Llamas are best known for their long necks and the fact that they spit. Native to the South American continent, these creatures are closely related to alpacas and belong to the camelid family. There is so much to learn about these creatures that have been imported in impressive numbers to the United States. Therefore, we have compiled 10 incredible facts about llamas.
1. Llamas are Very Vocal
Llamas are vocal animals that make many different sounds when engaging in different activities. Mothers hum to communicate with their babies, which eventually serves as a way for the babies to recognize their mothers. When they mate, llamas make a gargling nose that is called an “orgle,” and the females also make clicking sounds from time to time.
Humming is the primary vocalization of llamas, and they also make this sound when they are tired, excited, uncomfortable, curious, etc.
2. Llamas are Used as Therapy Animals
Llamas have a soothing and calm aura around them; therefore, they serve as therapy animals. These amazing creatures can be trained as professional comforters that help provide therapy in schools, nursing homes, and hospitals.
A popular therapy llama was “Rojo,” who had several appearances in the media and had two children’s books written on him. He was a therapy llama at MTN Peaks Therapy Llama & Alpacas, and he passed away at 17.
3. Llamas Make Effective Guards for Livestock
This may be surprising, especially after you just learned that llamas have such a soothing disposition that they can be trained therapists. However, despite their calm nature, llamas are very good guards against coyotes, foxes, and dogs. They have been known to attack, injure, and kill coyotes that attempt to prey on sheep and other livestock. They may also make noises that will alert owners to the presence of a predator.
Studies to determine the effectiveness of llamas as guards for livestock revealed a decrease in sheep losses to predators by significant numbers after the introduction of llamas. Some other studies revealed a complete elimination of losses.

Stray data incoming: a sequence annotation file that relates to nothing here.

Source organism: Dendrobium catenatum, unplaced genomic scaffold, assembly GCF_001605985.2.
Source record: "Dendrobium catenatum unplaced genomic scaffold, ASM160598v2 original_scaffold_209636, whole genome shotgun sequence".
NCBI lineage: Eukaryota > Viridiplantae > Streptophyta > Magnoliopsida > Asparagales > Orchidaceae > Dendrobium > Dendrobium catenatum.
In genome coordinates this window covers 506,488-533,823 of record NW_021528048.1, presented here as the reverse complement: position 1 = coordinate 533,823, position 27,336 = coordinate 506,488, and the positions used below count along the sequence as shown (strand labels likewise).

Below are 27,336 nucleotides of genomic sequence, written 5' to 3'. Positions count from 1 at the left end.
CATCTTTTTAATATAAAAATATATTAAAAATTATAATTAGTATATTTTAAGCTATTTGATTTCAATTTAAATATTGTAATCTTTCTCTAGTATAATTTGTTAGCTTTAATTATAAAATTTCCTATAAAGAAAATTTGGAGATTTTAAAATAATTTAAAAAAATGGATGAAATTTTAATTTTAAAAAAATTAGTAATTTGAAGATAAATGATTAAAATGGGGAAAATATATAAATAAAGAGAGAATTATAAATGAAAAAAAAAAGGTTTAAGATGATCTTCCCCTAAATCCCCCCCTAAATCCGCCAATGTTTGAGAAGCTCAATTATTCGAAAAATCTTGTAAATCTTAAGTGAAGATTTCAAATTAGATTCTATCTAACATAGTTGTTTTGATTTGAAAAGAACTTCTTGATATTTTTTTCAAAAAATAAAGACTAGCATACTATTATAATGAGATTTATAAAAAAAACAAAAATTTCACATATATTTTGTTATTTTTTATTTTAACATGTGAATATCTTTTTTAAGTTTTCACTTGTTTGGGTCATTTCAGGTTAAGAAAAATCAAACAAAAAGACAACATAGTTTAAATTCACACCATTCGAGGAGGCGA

It should be noted that it is better to have one guard llama than two or more. This is because when they are more than one, they tend to bond and forget about the cattle.
4. When Llamas Spend too Much Time Near Humans, They May Confuse Them for Other Llamas and Attack
This phenomenon is most common among male llamas. It occurs when a llama has been exposed to humans from its juvenile days so much so that he is unable to distinguish humans from other llamas. This is further reinforced if such a llama is isolated from others of its kind.
You would think that confusing humans with other llamas will make humans more adorable in the sight of the llamas; however, it does not. Instead, it makes humans susceptible to aggressive behavior and attacks from llamas who want to establish dominance over other llamas. This aggressive behavior toward humans as a result of the confusion is called Berserk llama Syndrome. Even though both male and female llamas may get this syndrome, it is worse in males because they have rough interactions, which include biting, chest ramming, leg wrestling, and charging. If a male has this syndrome, he may need to be euthanized.